A Time Spent in Quiet Observation

The charm of “Brute Neighbors” is Thoreau’s leisurely description of the visitors to Walden Pond.
On this occasion a poet (Emerson?) comes to go fishing with Thoreau.

The conversation between the visitor, the Poet, and the Hermit, as Thoreau calls himself, is recorded.

The Hermit comments on the noises that break the noon day silence. He hears a “farmer’s noon horn, calling the field hands to their dinners. According to the Hermit, men work too hard to fill their lives with superfluity. Thoreau is happy and relaxed because he is satisfied with a loaf of brown bread washed down with water from the lake.

Why will men worry themselves so?He that does not eat need not work…And oh, the housekeeping! to keep bright the devil’s doorknobs, and scour his tubs this bright day! Better not keep a house. Say, some hollow tree; and then for morning calls and dinner-parties!

I may not be able to live in a tree now, but there is not a housewife among us who doesn’t focus on the line “Better not keep a house.” My theory is we would all be great poets and musicians if we spent our time creating instead of dusting.

It always seems to happen, even to the “Hermit” Thoreau. The Poet has interrupted his meditation. Drop-in company rarely drops in when you want them.

…but I am just concluding a serious meditation. I think that I am near the end of it. Leave me alone, then, for a while…Shall I go to heaven or a-fishing? …I was as near being resolved into the essence of things as ever I was in my life.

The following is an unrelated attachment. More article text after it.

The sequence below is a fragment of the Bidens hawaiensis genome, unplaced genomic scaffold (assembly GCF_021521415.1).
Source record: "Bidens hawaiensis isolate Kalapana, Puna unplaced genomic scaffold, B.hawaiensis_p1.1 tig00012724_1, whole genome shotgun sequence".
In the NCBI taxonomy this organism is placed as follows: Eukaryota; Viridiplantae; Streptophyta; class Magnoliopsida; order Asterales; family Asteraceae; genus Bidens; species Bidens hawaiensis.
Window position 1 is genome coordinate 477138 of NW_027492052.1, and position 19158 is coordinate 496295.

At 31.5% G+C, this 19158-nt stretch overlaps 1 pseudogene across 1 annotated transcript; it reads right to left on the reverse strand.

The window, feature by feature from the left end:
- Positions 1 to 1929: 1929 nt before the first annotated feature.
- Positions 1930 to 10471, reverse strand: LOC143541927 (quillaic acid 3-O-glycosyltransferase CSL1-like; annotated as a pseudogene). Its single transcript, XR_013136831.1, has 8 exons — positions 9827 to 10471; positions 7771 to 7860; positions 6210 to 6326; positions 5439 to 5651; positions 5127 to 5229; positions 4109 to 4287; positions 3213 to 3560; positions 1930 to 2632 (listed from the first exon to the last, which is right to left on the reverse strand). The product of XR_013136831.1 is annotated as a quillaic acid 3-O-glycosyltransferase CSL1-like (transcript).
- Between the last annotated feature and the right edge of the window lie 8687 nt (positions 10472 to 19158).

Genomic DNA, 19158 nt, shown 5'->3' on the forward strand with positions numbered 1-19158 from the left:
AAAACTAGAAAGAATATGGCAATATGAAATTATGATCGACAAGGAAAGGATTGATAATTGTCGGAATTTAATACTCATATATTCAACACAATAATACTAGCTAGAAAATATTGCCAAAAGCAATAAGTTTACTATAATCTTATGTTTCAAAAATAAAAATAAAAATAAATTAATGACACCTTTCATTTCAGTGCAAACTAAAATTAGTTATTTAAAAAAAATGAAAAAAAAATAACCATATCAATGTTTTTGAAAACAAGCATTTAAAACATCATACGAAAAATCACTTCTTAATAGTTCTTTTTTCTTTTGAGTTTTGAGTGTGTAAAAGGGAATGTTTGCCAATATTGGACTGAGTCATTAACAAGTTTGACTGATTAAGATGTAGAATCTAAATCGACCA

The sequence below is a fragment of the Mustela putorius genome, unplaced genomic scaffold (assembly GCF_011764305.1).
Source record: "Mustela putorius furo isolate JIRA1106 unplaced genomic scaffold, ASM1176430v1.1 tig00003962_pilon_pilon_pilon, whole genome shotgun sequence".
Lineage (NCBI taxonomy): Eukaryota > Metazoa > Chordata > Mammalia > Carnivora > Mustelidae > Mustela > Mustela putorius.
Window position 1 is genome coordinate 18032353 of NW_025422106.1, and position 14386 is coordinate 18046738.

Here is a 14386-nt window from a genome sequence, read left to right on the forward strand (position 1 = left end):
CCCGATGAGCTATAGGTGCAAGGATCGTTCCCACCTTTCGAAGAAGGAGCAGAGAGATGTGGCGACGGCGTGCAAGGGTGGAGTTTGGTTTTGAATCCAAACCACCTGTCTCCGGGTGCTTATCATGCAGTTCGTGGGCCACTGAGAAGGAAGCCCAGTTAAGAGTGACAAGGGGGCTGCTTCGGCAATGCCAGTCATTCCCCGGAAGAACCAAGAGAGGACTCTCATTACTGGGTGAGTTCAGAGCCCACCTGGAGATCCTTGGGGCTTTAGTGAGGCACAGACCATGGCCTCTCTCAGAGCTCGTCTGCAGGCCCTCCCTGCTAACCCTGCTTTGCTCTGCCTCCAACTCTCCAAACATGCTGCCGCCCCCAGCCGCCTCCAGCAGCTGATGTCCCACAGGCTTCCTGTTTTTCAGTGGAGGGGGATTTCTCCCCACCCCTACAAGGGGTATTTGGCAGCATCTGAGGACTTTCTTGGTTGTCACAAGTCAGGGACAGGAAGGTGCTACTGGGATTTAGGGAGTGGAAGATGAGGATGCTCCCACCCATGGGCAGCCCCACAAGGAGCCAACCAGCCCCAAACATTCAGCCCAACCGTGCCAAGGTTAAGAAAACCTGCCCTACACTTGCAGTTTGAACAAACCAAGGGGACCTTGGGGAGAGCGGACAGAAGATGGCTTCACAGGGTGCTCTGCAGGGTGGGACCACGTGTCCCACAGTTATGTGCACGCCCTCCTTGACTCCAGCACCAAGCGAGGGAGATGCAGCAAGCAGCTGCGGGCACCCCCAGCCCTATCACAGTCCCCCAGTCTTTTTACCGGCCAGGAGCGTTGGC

He fears he will not be able to continue.

My thoughts have left no track, and I cannot find the path again. What was it that I was thinking of?…There never is but one opportunity of a kind.

While the Hermit attempts to reconstruct his meditative thoughts, the Poet is advised to dig worms for the fishing expedition. A small discourse follows on the best location to find the largest worms.

The sport of digging the bait is nearly equal to that of catching the fish.

True enough, when the fisherman is responsible for acquiring the worms himself and cannot depend on a bait shop to provide them.

Here is a question for you. Does the Poet symbolize the romantic nature of man, calling him to an idyllic day spent fishing, interrupting the mystic who meditates to feed his soul? In other words, is Thoreau saying, “To heck with this meditation bit, I’m going fishing’? Is there really a Poet, or is it Thoreau himself giving in to his desire to spend time on the lake?

To have time to find pleasure in the simple tasks–digging worms, fishing, observing the mice and the song birds fill Thoreau’s days at Walden Pond. The otters and the raccoons also pay him visits.